Despite the possibility of eventually being found guilty and jailed on the corruption charges he faces, African National Congress president Jacob Zuma seems set to become the country's next president.
This possibility has raised debate among South Africans from all walks of life, who are asking what Zuma's presidency would mean for the country.
His supporters obviously believe he is the most suitable candidate. They (including Zuma himself) have dismissed questions about his suitability as mischief-making by his detractors and counter-revolutionaries.
Those who are uncertain of Zuma's suitability have raised questions about his moral rectitude.
They base their concerns on his public admission that he had sex with an HIV-positive woman young enough to be his daughter and who claimed that she regarded him as an "uncle".
Zuma's lifestyle, as revealed in the Durban high court, leaves much to be desired and has also been questioned.
It was revealed in court that Zuma lives far beyond his means and depended on individuals such as convicted fraudster Schabir Shaik and KwaZulu-Natal casino mogul Vivian Reddy.
This has raised concerns about the prudence of choosing a leader so indebted to individuals for money.
Political analysts believe Zuma will make a better president than former president Thabo Mbeki because he, unlike Mbeki, believes in collective leadership.
"He is a humble leader who does not think he knows it all," says Sipho Seepe. "This augurs well for the country because he will consult with the other leaders.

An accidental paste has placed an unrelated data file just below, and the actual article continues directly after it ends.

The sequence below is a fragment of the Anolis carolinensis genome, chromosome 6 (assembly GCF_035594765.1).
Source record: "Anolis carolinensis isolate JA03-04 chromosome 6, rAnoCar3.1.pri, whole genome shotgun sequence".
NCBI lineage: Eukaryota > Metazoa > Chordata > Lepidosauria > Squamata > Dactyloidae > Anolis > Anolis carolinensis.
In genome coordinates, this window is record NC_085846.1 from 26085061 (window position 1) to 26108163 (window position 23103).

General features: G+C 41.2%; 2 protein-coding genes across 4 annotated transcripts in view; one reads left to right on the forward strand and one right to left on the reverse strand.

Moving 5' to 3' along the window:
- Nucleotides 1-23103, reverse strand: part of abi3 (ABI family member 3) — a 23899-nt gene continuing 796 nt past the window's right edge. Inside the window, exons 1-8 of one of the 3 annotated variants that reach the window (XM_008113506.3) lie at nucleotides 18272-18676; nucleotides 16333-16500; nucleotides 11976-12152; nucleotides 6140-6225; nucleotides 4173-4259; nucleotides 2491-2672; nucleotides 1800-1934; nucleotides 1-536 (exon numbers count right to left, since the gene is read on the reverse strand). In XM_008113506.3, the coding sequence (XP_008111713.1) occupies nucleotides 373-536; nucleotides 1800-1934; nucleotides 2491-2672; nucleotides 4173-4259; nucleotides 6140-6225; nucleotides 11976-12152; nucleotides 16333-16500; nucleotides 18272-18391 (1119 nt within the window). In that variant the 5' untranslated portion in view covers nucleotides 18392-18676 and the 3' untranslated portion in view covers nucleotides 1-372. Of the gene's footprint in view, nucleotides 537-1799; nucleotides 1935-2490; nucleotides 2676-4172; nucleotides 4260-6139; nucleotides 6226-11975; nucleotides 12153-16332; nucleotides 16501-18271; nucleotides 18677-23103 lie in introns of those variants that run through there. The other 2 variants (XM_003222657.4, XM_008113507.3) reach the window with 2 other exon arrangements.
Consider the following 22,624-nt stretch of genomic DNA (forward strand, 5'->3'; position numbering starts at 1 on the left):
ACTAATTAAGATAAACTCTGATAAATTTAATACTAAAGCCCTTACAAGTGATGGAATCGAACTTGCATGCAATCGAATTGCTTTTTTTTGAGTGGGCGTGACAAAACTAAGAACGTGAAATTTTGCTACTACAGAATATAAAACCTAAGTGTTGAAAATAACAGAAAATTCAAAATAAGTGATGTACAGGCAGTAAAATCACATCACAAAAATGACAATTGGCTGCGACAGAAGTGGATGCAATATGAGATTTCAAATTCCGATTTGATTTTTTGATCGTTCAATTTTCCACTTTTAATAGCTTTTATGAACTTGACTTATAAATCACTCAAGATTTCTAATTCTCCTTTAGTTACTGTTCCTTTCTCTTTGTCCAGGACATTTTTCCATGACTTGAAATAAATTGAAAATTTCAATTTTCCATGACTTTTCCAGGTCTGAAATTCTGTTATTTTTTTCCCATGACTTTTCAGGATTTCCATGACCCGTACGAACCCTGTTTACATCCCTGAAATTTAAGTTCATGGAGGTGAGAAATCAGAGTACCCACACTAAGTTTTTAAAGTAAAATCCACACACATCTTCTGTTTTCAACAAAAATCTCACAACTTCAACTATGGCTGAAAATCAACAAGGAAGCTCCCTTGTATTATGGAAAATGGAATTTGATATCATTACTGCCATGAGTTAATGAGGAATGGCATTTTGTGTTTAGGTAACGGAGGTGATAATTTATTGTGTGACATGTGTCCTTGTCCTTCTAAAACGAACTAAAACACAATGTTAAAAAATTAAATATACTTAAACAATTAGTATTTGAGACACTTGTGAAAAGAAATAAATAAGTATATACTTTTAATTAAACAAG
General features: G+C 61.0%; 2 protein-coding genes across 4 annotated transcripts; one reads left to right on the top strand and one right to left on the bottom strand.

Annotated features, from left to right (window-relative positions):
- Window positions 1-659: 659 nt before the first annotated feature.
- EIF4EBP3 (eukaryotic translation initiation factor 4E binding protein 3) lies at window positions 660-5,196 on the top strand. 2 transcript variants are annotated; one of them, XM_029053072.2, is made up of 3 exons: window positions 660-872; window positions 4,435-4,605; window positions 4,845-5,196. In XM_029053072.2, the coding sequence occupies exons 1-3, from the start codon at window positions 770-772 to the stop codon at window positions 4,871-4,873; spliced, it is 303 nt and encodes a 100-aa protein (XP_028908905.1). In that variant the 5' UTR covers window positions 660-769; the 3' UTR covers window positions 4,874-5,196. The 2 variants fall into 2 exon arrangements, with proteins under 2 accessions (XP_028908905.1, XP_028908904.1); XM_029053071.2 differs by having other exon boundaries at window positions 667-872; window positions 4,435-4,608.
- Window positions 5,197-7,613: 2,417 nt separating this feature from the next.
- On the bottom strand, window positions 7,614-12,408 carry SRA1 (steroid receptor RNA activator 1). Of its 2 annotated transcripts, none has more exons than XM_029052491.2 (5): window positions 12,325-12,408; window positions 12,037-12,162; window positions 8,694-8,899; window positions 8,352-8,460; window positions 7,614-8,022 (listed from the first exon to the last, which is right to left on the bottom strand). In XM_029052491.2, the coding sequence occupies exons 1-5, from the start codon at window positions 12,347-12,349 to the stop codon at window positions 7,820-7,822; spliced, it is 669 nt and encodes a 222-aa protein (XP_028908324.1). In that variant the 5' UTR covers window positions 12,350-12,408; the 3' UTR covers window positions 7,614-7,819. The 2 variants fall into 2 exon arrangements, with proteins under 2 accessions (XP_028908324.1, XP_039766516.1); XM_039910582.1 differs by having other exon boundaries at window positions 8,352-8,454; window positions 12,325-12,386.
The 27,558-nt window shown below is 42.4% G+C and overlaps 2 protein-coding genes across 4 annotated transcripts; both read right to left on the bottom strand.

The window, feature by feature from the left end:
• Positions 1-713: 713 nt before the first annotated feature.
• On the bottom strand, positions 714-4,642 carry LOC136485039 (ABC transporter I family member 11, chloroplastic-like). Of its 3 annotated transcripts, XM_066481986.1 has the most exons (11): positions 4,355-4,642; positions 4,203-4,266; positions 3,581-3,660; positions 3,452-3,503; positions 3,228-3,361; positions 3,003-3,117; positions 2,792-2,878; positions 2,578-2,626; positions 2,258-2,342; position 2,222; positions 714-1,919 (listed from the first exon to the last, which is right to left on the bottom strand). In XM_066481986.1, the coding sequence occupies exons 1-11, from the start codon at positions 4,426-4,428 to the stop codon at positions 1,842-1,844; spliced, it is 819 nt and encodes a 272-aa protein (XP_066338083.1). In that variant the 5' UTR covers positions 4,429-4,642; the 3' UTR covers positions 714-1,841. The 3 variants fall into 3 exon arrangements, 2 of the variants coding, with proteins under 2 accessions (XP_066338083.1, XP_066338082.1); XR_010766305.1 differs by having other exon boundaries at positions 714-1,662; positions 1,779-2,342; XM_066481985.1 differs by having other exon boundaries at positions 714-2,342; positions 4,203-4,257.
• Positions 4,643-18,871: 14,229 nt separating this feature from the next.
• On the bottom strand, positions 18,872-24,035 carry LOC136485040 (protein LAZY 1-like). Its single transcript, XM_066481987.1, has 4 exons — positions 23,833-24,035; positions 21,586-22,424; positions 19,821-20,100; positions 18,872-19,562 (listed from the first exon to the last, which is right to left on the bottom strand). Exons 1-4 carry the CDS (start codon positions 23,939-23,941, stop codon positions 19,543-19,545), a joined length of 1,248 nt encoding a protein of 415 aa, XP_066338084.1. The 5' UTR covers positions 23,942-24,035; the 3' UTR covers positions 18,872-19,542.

Seepe believes Zuma is a man of the people who connects with the masses, who understands their needs and wants.
On the international front, Seepe believes, Zuma has already been accepted by both the business community and world leaders. He points out that Zuma has already hit the international scene by attending important forums such as the G8 summit.
Seepe rejects the notion that the international community will undermine South Africa be-cause it is led by a president with no formal qualifications.
"The world accepts and respects leaders who are democratically elected and have the support of their own people. Zuma is one such leader," argues Seepe.
But political analyst Prince Mashele warns that Zuma is a populist who still has to prove himself by delivering on his promises. He believes the next five years will be a test for both Zuma and the ANC when it comes to service delivery.
"This is because the advent of the Cope has provided South Africans with an alternative. The ANC's challenge is to ensure that it delivers, otherwise come 2014 and the party could find itself bleeding more," he says.
He also does not think Zuma's presidency will be good for South Africa's international profile.
"The reality is that at some international forums such as the G8, world leaders meet as peers behind closed doors without their advisers to discuss key issues.
"What contribution will Zuma make in such instances?" Mashele asks.